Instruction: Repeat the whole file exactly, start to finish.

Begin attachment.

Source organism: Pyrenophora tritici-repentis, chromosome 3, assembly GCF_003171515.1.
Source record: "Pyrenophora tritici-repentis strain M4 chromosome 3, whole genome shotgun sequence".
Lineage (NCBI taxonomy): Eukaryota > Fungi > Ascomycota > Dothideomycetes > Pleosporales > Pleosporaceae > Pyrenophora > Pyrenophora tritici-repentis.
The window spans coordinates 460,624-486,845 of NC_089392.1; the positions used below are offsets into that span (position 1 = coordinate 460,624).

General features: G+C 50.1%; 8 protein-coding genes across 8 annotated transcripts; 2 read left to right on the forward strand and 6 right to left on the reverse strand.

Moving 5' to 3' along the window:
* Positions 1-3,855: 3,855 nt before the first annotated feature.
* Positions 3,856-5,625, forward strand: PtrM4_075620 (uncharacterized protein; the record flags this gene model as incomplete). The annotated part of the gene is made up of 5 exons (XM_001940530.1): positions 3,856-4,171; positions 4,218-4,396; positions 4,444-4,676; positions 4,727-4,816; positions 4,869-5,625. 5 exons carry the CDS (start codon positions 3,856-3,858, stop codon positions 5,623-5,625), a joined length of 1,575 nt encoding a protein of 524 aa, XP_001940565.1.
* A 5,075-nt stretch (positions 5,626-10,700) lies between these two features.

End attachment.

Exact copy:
Source organism: Pyrenophora tritici-repentis, chromosome 3, assembly GCF_003171515.1.
Source record: "Pyrenophora tritici-repentis strain M4 chromosome 3, whole genome shotgun sequence".
Lineage (NCBI taxonomy): Eukaryota > Fungi > Ascomycota > Dothideomycetes > Pleosporales > Pleosporaceae > Pyrenophora > Pyrenophora tritici-repentis.
The window spans coordinates 460,624-486,845 of NC_089392.1; the positions used below are offsets into that span (position 1 = coordinate 460,624).

General features: G+C 50.1%; 8 protein-coding genes across 8 annotated transcripts; 2 read left to right on the forward strand and 6 right to left on the reverse strand.

Moving 5' to 3' along the window:
* Positions 1-3,855: 3,855 nt before the first annotated feature.
* Positions 3,856-5,625, forward strand: PtrM4_075620 (uncharacterized protein; the record flags this gene model as incomplete). The annotated part of the gene is made up of 5 exons (XM_001940530.1): positions 3,856-4,171; positions 4,218-4,396; positions 4,444-4,676; positions 4,727-4,816; positions 4,869-5,625. 5 exons carry the CDS (start codon positions 3,856-3,858, stop codon positions 5,623-5,625), a joined length of 1,575 nt encoding a protein of 524 aa, XP_001940565.1.
* A 5,075-nt stretch (positions 5,626-10,700) lies between these two features.